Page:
Recent NewsWhale dies despite rescue bid
Thursday, May 31, 2012
FRIDAY, JUNE 1 UPDATE: Volunteers fought desperately to save a stricken baby whale that beached itself in St George’s yesterday.
Lemurs check-in and check out their new home
Thursday, May 31, 2012
Three ring-tailed lemurs have been introduced to the Madagascar Exhibit at Bermuda Aquarium, Museum and Zoo.
New lemurs arrive at BAMZ
Tuesday, May 29, 2012
TUESDAY, MAY 29: Three new Bermuda residents—a trio of ring-tailed lemurs—are getting used to their home inside the Madagascar Exhibit at Bermuda Aquarium, Museum & Zoo.
St John’s Students “Discover Bermuda”
Friday, May 25, 2012
A group of students from Bermuda College and New York’s St. John’s University has spent most of the past fortnight exploring the Island as part of a course to “Discover Bermuda.”
Company is thanked for helping to house Orana the fossa
Wednesday, May 16, 2012
Orana the fossa, a popular creature at the Bermuda Aquarium and Zoo (BAMZ), had her enclosure dedicated to a reinsurance company who helped fund her home.
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Britain’s Foreign and Commonwealth Office has a Full Science Case for their review as Bermuda moves to establish international protection of the Sargasso Sea.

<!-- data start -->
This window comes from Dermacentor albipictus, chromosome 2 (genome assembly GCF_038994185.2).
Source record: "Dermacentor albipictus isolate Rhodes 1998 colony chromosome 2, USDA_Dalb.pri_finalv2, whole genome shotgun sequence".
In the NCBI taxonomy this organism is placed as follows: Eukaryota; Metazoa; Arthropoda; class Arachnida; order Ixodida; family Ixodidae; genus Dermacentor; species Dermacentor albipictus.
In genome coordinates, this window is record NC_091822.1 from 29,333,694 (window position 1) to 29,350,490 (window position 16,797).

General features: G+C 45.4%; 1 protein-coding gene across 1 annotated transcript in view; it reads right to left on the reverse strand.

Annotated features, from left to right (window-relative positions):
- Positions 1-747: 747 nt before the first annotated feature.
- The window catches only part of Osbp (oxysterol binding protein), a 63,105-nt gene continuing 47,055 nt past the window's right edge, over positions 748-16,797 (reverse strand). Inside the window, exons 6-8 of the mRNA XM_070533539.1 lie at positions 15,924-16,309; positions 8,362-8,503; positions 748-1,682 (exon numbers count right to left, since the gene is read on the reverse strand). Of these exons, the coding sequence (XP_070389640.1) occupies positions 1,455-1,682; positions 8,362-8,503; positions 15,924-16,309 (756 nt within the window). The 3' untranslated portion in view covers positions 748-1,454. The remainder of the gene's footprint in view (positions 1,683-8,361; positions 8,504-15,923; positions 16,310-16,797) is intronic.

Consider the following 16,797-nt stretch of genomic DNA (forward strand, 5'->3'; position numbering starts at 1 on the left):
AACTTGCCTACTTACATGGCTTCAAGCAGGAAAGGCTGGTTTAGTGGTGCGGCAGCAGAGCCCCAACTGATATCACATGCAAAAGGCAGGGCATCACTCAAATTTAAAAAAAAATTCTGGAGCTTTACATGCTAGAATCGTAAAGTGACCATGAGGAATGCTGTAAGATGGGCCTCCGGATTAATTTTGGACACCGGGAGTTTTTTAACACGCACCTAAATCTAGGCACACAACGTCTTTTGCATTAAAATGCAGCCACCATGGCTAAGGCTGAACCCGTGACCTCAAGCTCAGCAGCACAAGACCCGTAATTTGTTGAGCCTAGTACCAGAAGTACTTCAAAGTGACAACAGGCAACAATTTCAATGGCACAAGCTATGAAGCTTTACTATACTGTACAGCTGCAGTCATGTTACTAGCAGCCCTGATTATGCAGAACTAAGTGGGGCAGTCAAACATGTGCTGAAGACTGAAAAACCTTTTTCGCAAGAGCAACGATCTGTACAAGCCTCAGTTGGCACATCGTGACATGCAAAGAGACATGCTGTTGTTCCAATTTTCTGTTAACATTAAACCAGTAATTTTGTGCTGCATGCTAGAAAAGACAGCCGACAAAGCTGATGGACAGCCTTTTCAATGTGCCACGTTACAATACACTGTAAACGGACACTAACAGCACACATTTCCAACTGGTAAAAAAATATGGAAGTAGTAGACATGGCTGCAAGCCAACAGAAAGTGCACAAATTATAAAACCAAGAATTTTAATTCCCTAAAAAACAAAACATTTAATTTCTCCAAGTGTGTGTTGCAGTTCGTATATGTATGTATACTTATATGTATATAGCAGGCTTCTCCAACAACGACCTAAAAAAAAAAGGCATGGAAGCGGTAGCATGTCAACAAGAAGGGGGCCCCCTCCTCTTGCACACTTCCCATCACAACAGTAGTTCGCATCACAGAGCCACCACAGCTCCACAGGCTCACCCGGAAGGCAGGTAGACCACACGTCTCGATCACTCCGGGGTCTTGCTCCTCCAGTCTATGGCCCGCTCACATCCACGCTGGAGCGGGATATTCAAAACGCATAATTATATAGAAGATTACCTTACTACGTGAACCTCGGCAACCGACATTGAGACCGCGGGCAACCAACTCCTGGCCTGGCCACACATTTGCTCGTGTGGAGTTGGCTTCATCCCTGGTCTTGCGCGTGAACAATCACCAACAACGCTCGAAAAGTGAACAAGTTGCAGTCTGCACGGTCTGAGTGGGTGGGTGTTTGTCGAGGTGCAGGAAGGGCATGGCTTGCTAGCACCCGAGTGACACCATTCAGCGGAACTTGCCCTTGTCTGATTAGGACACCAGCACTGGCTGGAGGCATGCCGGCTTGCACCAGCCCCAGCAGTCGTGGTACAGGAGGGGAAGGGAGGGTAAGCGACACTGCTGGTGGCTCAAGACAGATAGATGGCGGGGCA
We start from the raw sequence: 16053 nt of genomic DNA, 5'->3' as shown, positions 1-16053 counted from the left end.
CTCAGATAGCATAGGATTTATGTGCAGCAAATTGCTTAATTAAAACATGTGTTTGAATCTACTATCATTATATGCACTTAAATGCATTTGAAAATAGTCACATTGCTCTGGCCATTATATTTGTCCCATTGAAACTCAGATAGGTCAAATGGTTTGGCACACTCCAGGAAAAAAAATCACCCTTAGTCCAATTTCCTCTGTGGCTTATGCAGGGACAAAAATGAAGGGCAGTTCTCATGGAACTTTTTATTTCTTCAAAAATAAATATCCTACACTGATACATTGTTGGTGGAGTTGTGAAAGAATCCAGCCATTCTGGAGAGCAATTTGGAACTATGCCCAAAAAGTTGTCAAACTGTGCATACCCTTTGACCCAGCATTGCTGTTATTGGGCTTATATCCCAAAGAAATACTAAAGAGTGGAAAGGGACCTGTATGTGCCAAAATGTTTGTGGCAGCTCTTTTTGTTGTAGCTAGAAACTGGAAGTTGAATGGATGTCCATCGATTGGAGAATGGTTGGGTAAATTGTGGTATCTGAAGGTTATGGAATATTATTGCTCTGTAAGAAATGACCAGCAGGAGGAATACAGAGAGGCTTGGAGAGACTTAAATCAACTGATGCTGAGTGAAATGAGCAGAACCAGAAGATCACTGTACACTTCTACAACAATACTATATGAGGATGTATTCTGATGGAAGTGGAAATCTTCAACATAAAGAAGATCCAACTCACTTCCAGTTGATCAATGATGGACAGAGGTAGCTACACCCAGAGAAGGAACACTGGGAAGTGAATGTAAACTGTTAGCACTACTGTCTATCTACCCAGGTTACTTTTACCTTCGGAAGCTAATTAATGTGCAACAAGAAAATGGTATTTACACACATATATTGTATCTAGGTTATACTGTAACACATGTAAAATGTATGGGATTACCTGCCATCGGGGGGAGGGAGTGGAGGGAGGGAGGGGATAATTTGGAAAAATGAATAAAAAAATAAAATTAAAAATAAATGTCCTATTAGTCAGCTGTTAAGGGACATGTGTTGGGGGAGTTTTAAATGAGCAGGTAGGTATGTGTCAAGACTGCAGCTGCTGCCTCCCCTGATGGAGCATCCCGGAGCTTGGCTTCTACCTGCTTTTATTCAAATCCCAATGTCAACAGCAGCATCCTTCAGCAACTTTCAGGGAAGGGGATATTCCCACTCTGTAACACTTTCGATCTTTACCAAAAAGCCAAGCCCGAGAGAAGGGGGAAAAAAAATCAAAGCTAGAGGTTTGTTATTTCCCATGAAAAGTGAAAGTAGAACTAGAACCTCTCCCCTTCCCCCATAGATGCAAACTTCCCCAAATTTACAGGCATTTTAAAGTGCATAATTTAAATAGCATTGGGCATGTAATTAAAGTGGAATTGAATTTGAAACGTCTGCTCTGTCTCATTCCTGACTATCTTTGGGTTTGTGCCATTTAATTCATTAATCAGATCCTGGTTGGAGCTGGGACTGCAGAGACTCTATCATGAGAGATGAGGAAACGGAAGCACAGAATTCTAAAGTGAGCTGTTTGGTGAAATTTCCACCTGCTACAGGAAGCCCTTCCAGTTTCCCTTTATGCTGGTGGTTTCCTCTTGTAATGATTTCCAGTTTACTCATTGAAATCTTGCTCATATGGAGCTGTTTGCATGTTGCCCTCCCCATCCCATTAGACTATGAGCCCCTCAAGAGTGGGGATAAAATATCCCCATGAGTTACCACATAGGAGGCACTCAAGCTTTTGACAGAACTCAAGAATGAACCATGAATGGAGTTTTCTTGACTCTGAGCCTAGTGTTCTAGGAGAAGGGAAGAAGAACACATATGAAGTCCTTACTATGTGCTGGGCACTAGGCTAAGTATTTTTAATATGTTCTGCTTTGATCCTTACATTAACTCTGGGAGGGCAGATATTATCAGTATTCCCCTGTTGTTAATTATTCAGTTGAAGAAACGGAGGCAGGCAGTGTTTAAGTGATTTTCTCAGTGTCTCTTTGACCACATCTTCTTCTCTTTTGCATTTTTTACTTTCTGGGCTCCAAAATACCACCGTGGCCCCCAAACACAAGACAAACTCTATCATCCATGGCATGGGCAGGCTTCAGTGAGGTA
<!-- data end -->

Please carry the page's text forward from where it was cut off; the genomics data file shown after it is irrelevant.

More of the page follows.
With the exception of Bermuda, the Sargasso Sea is the only sea without land boundaries.
Environment Minister Marc Bean issued a progress report yesterday on the Sargasso Sea Alliance formed in 2010. Since then the Minister said members have finalised the 71-page document entitled ‘The Protection and Management of the Sargasso Sea: The Golden Floating Rainforest of the Atlantic Ocean’.
“Consequently, the UK Government has agreed to support our wish to enter into protective agreement with countries outside of the Commonwealth or the US,” said Mr Bean. “They only ask that we submit them a list of nations and intergovernmental bodies that wish to engage, before they provide the Bermuda Government with a letter of approval.
“The Sargasso Sea Alliance will now compile that list for approval and onward transmission,” said Mr Bean. The next step will be to “bring together a number of countries and intergovernmental bodies that share our interest in the protection of the Sargasso Sea”.
“We very much hope that such a meeting would culminate in a ‘Hamilton Declaration on the Conservation of the Sargasso Sea’, which would set out agreed principles for the conservation of the Sea.”
Mr Bean added: “Whether viewed environmentally, socially, economically or as a critical area for global marine research the Sargasso Sea is hugely more valuable as an intact and healthy ocean area than as one that is depleted and degraded.”
The Sargasso Sea is generally south and west of Bermuda, stretching more than 2,000 miles into the middle of the Atlantic Ocean. Its currents are largely immobile yet surrounded by some of the strongest currents in the world.
It is a spawning site for threatened and endangered eels, in addition to white marlin and dolphinfish.
Humpback whales migrate through the Sargasso Sea annually and commercial fish like tuna depend on the Sargasso Sea for food.